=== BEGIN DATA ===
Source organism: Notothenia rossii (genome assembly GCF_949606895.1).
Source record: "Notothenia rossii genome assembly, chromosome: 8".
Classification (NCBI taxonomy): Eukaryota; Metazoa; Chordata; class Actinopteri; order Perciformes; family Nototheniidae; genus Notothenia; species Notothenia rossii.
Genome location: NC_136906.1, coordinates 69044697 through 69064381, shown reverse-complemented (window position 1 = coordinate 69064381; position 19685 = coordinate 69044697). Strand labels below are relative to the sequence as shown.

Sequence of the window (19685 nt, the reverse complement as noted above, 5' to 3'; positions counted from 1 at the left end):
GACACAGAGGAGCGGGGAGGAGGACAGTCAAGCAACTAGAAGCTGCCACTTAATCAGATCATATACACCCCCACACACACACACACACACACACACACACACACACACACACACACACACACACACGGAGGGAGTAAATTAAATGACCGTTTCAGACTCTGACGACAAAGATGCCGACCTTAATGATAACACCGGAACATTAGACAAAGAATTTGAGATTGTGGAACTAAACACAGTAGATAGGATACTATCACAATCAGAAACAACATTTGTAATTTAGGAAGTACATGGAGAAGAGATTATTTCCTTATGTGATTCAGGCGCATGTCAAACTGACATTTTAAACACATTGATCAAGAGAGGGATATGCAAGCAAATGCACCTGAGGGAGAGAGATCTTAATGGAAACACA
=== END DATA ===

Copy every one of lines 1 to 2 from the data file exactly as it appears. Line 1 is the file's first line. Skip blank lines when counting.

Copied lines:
Source organism: Notothenia rossii (genome assembly GCF_949606895.1).
Source record: "Notothenia rossii genome assembly, chromosome: 8".